In a reverse of the “one-man’s-garbage-is-another-man’s-treasure” formula, a 10-ft. Henry Moore sculpture seems to have been stolen for its scrap value of a few thousand pounds, according to Bloomberg‘s Scott Reyburn:
“Last summer the cost of bronze was enormous. It went up about four times,” the U.K.-based sculptor Robert Mileham said in a telephone interview. In 2006, three of his bronze sculptures were stolen from gardens, said Mileham.[ . . . ] “Sculptures like this have still got a breakup value,” Robert Read, head of art and private clients at the London-based specialist insurers Hiscox, said. “From a thief’s point of view, 2,000 pounds is a good return for a night’s work.”
Works of art exhibited in open air were charged “significantly higher” insurance premiums and the cover might be “restricted,” he said in a telephone interview. “As soon as you put a work of art outside in a public space, it’s very likely to be stolen or vandalized,” Read said.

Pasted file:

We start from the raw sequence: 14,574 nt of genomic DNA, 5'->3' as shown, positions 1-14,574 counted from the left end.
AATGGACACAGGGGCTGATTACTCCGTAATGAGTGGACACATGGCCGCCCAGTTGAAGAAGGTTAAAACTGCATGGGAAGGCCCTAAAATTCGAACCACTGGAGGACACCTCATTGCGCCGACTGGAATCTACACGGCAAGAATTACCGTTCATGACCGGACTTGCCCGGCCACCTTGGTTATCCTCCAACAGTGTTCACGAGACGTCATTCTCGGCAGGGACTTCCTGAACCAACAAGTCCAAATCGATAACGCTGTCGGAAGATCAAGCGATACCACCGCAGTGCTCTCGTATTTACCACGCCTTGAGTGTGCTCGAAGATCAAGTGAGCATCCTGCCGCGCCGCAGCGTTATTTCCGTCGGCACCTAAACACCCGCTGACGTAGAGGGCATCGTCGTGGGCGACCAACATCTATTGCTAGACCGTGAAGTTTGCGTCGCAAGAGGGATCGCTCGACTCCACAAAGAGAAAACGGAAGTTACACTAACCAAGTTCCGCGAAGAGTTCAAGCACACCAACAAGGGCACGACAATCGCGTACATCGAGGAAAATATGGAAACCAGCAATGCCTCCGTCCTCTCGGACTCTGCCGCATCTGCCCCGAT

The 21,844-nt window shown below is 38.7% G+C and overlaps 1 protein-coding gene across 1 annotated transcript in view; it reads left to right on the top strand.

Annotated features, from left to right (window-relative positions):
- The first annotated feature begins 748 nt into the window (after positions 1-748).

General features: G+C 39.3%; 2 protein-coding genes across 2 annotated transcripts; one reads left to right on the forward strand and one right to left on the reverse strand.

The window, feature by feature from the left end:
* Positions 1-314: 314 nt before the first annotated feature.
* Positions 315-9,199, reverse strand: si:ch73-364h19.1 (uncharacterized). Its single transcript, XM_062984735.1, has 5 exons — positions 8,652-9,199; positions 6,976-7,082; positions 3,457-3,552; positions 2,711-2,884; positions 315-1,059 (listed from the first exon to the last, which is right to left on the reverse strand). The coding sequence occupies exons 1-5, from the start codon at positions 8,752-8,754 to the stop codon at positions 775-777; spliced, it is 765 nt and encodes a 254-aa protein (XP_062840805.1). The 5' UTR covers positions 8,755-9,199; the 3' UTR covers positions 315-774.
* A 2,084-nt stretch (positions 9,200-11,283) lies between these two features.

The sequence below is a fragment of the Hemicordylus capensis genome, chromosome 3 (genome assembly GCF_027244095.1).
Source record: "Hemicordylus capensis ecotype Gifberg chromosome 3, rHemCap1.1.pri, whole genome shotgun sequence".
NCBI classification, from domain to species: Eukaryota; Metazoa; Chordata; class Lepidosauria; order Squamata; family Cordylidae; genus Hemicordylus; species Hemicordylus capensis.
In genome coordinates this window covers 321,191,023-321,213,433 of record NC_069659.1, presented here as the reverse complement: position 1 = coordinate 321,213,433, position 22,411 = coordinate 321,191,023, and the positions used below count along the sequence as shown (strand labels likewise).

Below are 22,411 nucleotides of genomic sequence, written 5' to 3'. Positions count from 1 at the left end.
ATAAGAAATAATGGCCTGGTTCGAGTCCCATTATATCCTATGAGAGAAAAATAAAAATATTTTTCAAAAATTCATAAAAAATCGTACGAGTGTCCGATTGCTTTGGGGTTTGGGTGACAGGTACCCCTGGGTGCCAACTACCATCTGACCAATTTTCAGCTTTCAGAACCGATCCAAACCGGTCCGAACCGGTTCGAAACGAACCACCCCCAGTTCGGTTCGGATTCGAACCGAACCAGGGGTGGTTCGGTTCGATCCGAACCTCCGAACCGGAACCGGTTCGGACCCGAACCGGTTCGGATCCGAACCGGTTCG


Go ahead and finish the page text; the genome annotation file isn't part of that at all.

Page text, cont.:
Charles Hill, the former head of Scotland Yard’s art and antiques squad from 1994 to 1996, said he was sure the Moore had been chopped up in pieces and shipped over to Rotterdam for scrap. Hill, who is now security adviser to the Historic Houses Association, said in an interview that it was clear the thieves did not care about the discrepancy between the art market and metal values. In his experience, works of art were never stolen to order. “It’s just too difficult to sell them. Big art collectors don’t want to be caught with hot paintings or sculptures,” said Hill.